President Barack Obama is “severely under-representing the interest of a segment of America that happens to be black,” according Michael Eric Dyson, cultural analyst and Georgetown University professor, who spoke at the Hammerschmidt Chapel on Sept. 15.
“We know he’s Jackie Robinson—we’re just trying to hold him on long enough so we can get to Willie Mays,” Dyson said.
Dyson explained that Obama must be supported but criticized, and proceeded to imitate Obama’s “glide in his stride” alongside the podium, as if “you can hear parliament funkadelic in the background,” generating enthusiastic laughs and applause from the audience.
Dyson has won two NAACP awards and was named one of the 150 most powerful African Americans by Ebony magazine. Vanity Faire described him as “one of the most graceful and lucid intellectuals writing on race and politics today.”
Dyson, who spoke as part of EC’s annual Schade lecture series, presented “Dr. King for the 21st Century”—a look at how Martin Luther King Junior’s ideals and past contributions should be applied in American society today.
“[King] was a man who believed that America was essentially a dream,” Dyson explained, “and as a dream it could be reimagined, even revisioned, and surely revised in light of all quests for a more perfect embodiment of truth and democracy.”
One of Dyson’s main points was that King would challenge Obama because of the wars we are in today, as well as the 16.7 percent African American unemployment rate.
Dyson also explained the hatred of poor people that currently exists in America, and that King would have been appalled.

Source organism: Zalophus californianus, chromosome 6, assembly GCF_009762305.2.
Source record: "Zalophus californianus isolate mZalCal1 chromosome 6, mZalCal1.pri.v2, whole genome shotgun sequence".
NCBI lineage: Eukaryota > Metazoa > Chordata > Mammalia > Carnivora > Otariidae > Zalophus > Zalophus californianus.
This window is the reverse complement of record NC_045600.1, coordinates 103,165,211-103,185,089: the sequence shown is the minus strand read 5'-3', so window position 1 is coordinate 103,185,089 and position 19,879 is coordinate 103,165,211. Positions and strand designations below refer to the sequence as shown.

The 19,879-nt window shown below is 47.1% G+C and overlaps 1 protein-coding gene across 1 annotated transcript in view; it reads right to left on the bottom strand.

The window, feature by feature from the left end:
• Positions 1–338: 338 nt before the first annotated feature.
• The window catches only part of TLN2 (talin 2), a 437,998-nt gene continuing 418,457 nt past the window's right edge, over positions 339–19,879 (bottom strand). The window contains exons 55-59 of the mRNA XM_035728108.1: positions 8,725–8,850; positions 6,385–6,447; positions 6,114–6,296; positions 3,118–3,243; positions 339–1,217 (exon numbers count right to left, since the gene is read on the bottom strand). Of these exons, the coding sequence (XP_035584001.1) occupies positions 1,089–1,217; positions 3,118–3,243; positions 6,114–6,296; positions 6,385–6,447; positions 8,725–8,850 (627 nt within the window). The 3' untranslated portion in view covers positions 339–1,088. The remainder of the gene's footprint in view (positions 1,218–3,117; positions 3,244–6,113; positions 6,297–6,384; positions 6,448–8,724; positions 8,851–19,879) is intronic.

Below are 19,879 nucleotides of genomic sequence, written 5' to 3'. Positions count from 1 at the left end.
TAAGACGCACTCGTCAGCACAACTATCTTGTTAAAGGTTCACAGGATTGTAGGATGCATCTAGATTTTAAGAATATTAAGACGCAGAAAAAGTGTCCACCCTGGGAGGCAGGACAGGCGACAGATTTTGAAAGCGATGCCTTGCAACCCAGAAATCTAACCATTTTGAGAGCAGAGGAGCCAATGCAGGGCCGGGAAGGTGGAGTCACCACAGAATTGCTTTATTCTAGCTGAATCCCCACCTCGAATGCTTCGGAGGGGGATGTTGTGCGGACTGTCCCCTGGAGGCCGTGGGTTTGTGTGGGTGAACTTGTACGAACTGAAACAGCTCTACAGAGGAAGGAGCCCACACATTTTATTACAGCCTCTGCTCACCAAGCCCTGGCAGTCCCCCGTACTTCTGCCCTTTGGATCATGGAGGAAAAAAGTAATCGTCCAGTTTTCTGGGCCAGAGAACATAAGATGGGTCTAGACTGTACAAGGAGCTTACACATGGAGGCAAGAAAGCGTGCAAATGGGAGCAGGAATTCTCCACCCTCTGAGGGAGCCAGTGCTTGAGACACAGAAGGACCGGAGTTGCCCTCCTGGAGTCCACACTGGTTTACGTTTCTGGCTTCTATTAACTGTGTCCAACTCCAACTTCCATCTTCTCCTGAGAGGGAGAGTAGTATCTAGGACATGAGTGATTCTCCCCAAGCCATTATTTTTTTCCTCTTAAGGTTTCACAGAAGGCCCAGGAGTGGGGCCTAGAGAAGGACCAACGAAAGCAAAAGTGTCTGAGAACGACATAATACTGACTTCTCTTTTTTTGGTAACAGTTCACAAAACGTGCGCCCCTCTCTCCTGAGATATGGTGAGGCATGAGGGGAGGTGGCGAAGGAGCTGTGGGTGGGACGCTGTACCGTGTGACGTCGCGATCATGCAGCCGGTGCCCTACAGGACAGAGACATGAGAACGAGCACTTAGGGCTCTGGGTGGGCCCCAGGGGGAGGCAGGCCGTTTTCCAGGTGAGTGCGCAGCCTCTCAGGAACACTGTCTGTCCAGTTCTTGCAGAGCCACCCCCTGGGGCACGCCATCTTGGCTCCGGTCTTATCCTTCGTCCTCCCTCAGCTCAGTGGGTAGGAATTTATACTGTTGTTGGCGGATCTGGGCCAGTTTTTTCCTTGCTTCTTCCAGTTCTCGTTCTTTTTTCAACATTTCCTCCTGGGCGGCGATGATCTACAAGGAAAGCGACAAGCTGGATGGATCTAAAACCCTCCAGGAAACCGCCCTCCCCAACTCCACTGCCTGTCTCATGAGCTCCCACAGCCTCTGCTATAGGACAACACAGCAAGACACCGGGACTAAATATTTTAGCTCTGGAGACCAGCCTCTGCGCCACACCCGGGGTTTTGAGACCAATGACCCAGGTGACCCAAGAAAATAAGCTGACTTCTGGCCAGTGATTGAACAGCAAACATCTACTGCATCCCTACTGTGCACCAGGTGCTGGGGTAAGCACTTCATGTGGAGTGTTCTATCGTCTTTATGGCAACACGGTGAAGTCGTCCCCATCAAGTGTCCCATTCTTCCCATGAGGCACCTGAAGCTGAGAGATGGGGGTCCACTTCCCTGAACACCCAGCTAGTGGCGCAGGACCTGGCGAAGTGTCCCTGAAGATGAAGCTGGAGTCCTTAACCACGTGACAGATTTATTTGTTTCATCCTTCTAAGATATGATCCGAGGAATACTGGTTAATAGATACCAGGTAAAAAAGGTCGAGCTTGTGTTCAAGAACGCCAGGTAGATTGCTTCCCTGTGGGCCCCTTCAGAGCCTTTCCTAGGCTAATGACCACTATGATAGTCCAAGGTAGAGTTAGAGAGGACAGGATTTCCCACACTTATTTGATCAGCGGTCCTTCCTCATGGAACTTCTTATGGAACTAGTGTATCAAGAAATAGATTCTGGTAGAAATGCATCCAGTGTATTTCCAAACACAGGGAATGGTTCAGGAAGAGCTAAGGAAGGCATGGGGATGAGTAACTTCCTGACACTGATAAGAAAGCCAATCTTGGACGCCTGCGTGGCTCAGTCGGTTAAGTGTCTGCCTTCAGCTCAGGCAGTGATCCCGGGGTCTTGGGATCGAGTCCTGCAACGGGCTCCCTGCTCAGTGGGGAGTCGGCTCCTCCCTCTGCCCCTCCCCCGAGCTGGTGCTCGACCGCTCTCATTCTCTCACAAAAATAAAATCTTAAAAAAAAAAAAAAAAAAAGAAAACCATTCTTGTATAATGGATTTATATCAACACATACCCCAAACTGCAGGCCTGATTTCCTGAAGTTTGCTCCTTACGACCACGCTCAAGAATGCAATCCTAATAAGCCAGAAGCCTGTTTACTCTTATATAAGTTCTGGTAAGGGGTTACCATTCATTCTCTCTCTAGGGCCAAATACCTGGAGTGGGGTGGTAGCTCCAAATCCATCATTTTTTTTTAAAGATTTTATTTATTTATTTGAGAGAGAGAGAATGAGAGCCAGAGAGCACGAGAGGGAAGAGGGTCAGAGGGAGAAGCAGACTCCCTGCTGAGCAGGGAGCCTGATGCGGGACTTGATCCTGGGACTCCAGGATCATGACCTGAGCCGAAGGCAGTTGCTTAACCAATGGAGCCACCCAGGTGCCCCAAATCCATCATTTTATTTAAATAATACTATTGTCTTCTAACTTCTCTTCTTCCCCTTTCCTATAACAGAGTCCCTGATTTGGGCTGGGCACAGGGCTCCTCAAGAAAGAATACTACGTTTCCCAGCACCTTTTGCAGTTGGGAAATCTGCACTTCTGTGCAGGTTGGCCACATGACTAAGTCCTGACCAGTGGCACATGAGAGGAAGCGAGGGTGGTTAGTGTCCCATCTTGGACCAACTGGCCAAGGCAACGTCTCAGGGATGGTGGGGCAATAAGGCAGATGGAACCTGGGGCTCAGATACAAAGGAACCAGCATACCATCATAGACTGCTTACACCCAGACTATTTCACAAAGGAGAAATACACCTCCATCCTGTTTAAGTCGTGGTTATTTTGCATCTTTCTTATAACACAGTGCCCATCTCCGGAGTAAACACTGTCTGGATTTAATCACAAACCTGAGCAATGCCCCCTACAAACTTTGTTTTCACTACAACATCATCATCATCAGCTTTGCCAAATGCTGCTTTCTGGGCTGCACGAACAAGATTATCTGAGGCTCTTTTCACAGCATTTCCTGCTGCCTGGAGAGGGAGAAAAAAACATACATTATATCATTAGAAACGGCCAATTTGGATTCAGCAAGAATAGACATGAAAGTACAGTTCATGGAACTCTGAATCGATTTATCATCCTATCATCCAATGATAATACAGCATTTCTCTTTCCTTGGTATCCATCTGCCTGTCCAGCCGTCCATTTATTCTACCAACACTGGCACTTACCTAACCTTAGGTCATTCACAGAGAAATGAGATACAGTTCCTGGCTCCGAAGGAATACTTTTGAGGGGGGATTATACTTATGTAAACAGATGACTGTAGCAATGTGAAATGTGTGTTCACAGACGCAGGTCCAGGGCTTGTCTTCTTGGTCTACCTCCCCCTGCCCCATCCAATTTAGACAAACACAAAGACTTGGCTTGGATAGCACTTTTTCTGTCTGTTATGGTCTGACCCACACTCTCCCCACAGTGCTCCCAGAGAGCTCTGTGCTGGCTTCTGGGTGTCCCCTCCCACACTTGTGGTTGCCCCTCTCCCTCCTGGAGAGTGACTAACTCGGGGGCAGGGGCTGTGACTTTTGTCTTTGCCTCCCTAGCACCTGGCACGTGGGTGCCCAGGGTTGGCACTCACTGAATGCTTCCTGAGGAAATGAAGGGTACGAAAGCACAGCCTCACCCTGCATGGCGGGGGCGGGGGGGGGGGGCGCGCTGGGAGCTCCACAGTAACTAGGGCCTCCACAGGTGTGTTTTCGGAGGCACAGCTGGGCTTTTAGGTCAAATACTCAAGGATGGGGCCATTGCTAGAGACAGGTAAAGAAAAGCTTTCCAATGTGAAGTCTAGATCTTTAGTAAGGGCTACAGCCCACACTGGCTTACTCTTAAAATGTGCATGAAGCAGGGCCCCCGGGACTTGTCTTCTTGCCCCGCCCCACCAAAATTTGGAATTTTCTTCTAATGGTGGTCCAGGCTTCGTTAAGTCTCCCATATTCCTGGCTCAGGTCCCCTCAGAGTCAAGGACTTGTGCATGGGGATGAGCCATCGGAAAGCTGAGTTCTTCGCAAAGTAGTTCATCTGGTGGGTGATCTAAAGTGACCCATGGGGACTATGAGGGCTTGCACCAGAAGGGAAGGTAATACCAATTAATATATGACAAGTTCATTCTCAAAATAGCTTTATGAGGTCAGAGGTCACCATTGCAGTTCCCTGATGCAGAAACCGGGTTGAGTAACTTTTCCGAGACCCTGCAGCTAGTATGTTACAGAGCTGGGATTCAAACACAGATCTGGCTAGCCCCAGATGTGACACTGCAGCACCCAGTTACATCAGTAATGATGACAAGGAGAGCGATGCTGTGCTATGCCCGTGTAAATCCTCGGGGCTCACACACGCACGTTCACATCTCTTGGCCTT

“Poverty’s on the rise…and here we are in an almost demonically intense preoccupation to giving more cash to the wealth!” Dyson shouted as the audience replied with applause and several “Amen’s.”
Dyson described King as “a man of great intelligence,” who used his intelligence for more than self-fulfillment, but for “utility,” and for the betterment of society.
Dyson also explained that King was the product of the environment which he spent his life trying to liberate, reminding us to “replenish the soil from which we emerged.”
“You must understand that King was produced in a black world, but he changed the world beyond black existence,” Dyson said. “He wasn’t just helping black folk, he was helping America.”
Closing the lecture, Dyson explained that King would challenge all bigotries, such as sexism, racism, and homophobia, and in order to do so, we must challenge ourselves.
“Either God loves humanity or God loves no humanity,” Dyson said. “We must stitch together and piece together and puzzle out our common humanity, and when we do that, then the world will come together and King’s dream will be realized.”
Listen to the full lecture at Chicago Amplified on WBEZ’s website.